Mirchpur's Dalits Got 33 Jats Convicted. And a Street Light for Protection.

Even while 33 Jats have been convicted by the Delhi high court for their role in anti-Dalit violence, the Dalits themselves are worried about reprisal attacks.

Mirchpur, Haryana: On Saturday, 120 Dalit families in Hissar finally got a street-light.

But the street-light was not part of an electrification drive of their shabby settlement of tents. It was for their safety.

On a ladder propped up against a pole, an electrician switches the light on and off to see if it worked. The families had been asking for street-lights for many years. On Saturday, the local administration and the Haryana police finally thought it was necessary to put them up.

This is because on Friday, the Delhi high court delivered an important judgment convicting 33 Jats for their role in fatal violence against the Dalits in 2010. The violence took place in Haryana’s Mirchpur village, about an hour away from where these families now live.

The Dalit families, all of whom are Balmikis, fear that the Jats will be back with a reprisal attack on them, now that the court has ruled in favour of the victims.

A street-light is finally being fitted at the entrance to the camp where 120 Dalit families have been living since 2010. Credit: Anoo Bhuyan

On that afternoon in April 2010, the Jats and Dalits of Mirchpur village got into an argument about a barking dog. It soon became violent. Eighteen Balmiki houses were burnt and 60 year old Tarachand and his disabled teenage daughter Suman were trapped inside one house. They burnt to death. About 200 Balmiki families fled Mirchpur village and never returned.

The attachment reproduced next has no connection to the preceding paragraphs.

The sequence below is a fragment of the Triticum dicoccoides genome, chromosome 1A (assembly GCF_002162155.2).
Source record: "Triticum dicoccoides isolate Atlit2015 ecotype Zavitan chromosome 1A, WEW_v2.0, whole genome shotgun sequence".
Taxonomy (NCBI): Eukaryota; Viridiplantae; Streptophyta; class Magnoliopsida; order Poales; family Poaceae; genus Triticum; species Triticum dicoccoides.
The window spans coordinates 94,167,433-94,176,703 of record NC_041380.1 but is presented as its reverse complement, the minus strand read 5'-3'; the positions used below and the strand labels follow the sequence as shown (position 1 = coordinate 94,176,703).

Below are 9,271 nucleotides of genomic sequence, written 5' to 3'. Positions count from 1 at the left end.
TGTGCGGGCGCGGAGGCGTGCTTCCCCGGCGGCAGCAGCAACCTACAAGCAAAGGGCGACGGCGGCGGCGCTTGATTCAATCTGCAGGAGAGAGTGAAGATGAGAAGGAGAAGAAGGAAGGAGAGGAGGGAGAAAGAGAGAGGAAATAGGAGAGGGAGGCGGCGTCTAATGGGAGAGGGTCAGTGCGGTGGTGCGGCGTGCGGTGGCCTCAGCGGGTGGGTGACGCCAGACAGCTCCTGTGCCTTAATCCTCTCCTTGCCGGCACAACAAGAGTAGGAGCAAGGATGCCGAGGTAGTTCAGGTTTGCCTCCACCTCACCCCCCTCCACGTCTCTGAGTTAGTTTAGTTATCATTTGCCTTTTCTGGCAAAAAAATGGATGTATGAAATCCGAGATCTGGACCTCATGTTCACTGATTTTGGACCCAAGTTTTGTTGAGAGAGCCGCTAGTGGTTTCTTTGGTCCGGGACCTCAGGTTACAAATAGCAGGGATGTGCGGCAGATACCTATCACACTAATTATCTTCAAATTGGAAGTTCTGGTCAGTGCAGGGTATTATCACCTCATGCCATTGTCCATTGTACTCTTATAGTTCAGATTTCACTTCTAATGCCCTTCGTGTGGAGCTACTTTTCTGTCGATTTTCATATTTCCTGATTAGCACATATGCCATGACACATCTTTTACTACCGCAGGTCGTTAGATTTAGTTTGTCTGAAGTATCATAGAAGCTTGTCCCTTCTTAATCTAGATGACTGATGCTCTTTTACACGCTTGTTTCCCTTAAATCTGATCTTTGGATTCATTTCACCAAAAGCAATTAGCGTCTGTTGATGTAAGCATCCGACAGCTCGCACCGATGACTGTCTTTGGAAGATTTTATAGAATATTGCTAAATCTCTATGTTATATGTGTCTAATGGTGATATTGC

103 Jats were accused in the case. A trial court acquitted 82, convicting 15. The Balmiki families appealed the acquittals and sought enhancement of the sentences of those convicted. This resulted in the Delhi high court ultimately convicting 33 persons on Friday. Eleven of those convicted  got a life sentence, one a three year sentence, 12 a two year sentence and nine individuals a one year sentence.

The families who fled ended up living on a vacant plot of land given to them by one Ved Pal Tanwar at his farmhouse. It has been eight years and they still live in tarpaulin tents there, patched with stray pieces of flex-banners. There is no running water or drainage. Their tents cluster in circles around several pools of stagnant fluorescent green water. Dogs splash about in these pools and children play with them, while adults doze on khaats placed outside their tents.

Squalid conditions of the camp where 120 Dalit families have been living in tents for eight years. Credit: Anoo Bhuyan

Earlier this year, the Haryana government announced it would be moving the families to another plot of land, where they would be provided housing. After laying the foudation, the government named it ‘Deen Dayal Upadhyay Puram.’

“Why couldn’t the government name the settlement after Ambedkar? Or after Tarachand and his daughter Suman, who were actually victims of the Jats’ violence,” asks Satyawan, Tarachand’s nephew who has been leading the legal battle.

On Friday, instead of being in Delhi to receive and celebrate the court verdict, he was in Chandigarh, trying to get armed personnel from the police for 29 witnesses in the case and trying to convince the collector to install the street-light.

Sitting on a khaat near the street-light that was being installed, he comments on the government’s ironic idea of naming their proposed new settlement after Deen Dayal Upadhyay. Upadhyay was an RSS ideologue and president of the Bharatiya Jana Sangh, the forerunner of the BJP. He also started the RSS’s influential magazine, Panchjanya.

“We don’t believe any political party: not Congress, not BJP, not BSP,” he says.

“And we will appeal this high court judgment. This is not enough. Only 33 have been convicted. Others need to be convicted too.”

Satyawan, nephew of the deceased Tarachand, says that the Dalit community must continue to pursue justice. Credit: Anoo Bhuyan